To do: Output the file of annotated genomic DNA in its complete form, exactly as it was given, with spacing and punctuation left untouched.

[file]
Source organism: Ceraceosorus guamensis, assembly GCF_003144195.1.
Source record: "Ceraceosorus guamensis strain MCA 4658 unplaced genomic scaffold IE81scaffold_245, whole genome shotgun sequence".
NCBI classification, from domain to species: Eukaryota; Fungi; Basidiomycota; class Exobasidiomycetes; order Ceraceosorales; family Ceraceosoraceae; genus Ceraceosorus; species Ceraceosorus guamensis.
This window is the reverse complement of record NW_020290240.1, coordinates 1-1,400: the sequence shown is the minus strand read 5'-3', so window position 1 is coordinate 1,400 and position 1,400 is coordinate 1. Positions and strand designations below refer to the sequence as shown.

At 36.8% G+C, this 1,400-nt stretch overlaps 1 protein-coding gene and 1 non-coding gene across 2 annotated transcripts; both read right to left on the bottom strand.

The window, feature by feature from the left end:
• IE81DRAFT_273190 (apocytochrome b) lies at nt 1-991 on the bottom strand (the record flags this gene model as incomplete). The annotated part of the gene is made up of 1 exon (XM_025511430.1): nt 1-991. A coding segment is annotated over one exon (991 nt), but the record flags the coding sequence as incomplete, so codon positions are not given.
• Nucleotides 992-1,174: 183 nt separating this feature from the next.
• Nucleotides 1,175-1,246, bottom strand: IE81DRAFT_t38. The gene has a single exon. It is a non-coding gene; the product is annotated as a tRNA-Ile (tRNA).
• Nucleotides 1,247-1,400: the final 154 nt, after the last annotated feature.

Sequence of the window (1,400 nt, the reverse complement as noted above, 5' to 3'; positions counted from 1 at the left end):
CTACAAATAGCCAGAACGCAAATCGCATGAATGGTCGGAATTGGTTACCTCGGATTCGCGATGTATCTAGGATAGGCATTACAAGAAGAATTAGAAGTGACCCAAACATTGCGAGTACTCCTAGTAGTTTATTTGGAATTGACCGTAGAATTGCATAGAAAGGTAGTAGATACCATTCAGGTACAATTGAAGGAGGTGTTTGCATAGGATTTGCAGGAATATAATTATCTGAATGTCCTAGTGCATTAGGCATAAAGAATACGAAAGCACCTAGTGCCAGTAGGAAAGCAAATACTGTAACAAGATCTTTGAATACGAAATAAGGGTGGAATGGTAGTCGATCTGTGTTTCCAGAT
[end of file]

Source organism: Ceraceosorus guamensis, assembly GCF_003144195.1.
Source record: "Ceraceosorus guamensis strain MCA 4658 unplaced genomic scaffold IE81scaffold_245, whole genome shotgun sequence".
NCBI classification, from domain to species: Eukaryota; Fungi; Basidiomycota; class Exobasidiomycetes; order Ceraceosorales; family Ceraceosoraceae; genus Ceraceosorus; species Ceraceosorus guamensis.
This window is the reverse complement of record NW_020290240.1, coordinates 1-1,400: the sequence shown is the minus strand read 5'-3', so window position 1 is coordinate 1,400 and position 1,400 is coordinate 1. Positions and strand designations below refer to the sequence as shown.

At 36.8% G+C, this 1,400-nt stretch overlaps 1 protein-coding gene and 1 non-coding gene across 2 annotated transcripts; both read right to left on the bottom strand.

The window, feature by feature from the left end:
• IE81DRAFT_273190 (apocytochrome b) lies at nt 1-991 on the bottom strand (the record flags this gene model as incomplete). The annotated part of the gene is made up of 1 exon (XM_025511430.1): nt 1-991. A coding segment is annotated over one exon (991 nt), but the record flags the coding sequence as incomplete, so codon positions are not given.
• Nucleotides 992-1,174: 183 nt separating this feature from the next.
• Nucleotides 1,175-1,246, bottom strand: IE81DRAFT_t38. The gene has a single exon. It is a non-coding gene; the product is annotated as a tRNA-Ile (tRNA).
• Nucleotides 1,247-1,400: the final 154 nt, after the last annotated feature.

Sequence of the window (1,400 nt, the reverse complement as noted above, 5' to 3'; positions counted from 1 at the left end):
CTACAAATAGCCAGAACGCAAATCGCATGAATGGTCGGAATTGGTTACCTCGGATTCGCGATGTATCTAGGATAGGCATTACAAGAAGAATTAGAAGTGACCCAAACATTGCGAGTACTCCTAGTAGTTTATTTGGAATTGACCGTAGAATTGCATAGAAAGGTAGTAGATACCATTCAGGTACAATTGAAGGAGGTGTTTGCATAGGATTTGCAGGAATATAATTATCTGAATGTCCTAGTGCATTAGGCATAAAGAATACGAAAGCACCTAGTGCCAGTAGGAAAGCAAATACTGTAACAAGATCTTTGAATACGAAATAAGGGTGGAATGGTAGTCGATCTGTGTTTCCAGAT